Five boys enter a public toilet. Sounds like a set-up waiting for a punchline. There are plenty of jokes in this play but there’s more than meets the eye, bubbling underneath the surface.

“Boys on the Verge of Tears” follows several male characters of different ages, waltzing in and out of cubicles. You watch them grow from clumsy little boys to cocky teenagers, angsty adults and regretful older gents. The incredibly talented and versatile cast (Matthew Beard, David Carlyle, Calvin Demba, Tom Espiner and Maanuv Thiara) successfully embodies manhood in all these nuances.

Writer Sam Grabiner strikes the perfect chord: within the first half hour, he has his audience laughing with scenes of men’s proverbial poor toilet etiquette and genitalia obsession played by the adult cast acting as kids and teens. It’s funny but never surreal. He then subtly shifts the gear towards more serious issues like violence, anger management, substance abuse and relationships with females and femininity. There’s something unsettling about these men playing with knives, calling each other mate but always ready to pounce to hide their flaws and insecurities. And then carrying on, like nothing happened. Letting other people clean up their mess.

I can’t think of a more suitable setting for this play; the public toilets (very realistically designed by Ashley Martin-Davis) look like a modern version of a men’s club: it’s a man’s world with men’s rules. But it’s also a very exposing and private context to be in. It’s this duality that offers great opportunities for gender exploration whilst anchoring the text in a conversation-like tone. Nothing is forced or preachy. It flows naturally. We’ve met these men before in our everyday life.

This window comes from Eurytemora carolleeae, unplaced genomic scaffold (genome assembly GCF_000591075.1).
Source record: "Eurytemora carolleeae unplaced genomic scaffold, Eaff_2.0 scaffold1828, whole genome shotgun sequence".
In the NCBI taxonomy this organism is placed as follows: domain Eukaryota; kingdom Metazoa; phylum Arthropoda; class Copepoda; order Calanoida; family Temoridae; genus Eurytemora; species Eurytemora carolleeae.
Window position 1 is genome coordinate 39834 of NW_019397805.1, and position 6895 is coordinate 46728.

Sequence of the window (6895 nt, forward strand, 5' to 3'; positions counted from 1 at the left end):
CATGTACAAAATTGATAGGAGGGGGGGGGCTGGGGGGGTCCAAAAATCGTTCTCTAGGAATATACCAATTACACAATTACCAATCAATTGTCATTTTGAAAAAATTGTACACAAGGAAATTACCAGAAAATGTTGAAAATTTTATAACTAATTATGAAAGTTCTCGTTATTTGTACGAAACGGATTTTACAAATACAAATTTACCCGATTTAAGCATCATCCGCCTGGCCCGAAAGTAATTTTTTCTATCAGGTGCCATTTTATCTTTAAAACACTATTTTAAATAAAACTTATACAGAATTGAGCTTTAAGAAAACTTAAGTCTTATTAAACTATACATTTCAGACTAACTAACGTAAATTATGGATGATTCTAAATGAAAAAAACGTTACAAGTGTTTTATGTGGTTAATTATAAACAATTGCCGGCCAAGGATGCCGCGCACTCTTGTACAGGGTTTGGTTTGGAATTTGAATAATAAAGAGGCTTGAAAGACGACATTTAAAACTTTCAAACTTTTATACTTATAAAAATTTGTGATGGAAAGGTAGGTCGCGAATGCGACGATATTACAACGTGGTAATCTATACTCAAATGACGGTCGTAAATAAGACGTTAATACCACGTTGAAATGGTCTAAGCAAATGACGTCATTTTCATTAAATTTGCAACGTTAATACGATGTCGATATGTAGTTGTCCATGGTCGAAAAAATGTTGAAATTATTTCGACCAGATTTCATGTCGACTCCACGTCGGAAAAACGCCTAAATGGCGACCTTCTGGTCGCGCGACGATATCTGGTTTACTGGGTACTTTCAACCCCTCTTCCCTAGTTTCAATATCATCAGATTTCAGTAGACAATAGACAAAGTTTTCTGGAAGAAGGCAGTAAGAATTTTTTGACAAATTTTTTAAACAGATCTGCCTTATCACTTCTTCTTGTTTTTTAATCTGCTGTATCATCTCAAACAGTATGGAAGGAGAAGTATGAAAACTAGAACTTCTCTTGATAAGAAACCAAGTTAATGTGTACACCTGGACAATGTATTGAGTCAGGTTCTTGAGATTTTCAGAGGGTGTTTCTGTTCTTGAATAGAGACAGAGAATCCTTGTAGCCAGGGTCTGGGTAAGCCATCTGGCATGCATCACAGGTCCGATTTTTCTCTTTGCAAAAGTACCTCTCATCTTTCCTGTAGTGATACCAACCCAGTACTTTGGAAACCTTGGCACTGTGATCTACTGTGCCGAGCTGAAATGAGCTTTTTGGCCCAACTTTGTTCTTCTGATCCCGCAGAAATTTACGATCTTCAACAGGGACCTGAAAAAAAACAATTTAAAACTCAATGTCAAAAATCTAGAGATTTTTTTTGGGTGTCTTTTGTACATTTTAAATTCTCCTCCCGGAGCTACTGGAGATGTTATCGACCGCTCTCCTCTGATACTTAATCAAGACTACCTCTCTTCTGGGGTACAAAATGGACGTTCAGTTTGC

The direction is sleek and steady. James Macdonald effortlessly orchestrates a 100-minute rollercoaster, delivering a kaleidoscopic tale that never ceases to engage the audience.

Regardless of their actual age, there’s something man-child about these characters. They may look like adults, but their emotional intelligence is sometimes lacking. It’s the price of becoming “a strong man”: feeling ashamed of their emotions. This suffering stays deeply buried for most of their life. And even when it’s spoken out loud, there’s no guarantee it will be heard by their fellow men. They fear it so they repress it. We are our fathers’ sons; but we’re also responsible for our actions and for what we pass on to future generations. The good and the bad. Changing is hard but possible. By the end of the play, I felt for these men. They’re each other best friends and enemies. A collective with a golden rule. Don’t cry.


Runs at Soho Theatre- Dean Street until 18th May.


Review: Francesco Pagnoncelli   Photo: Marc Brenner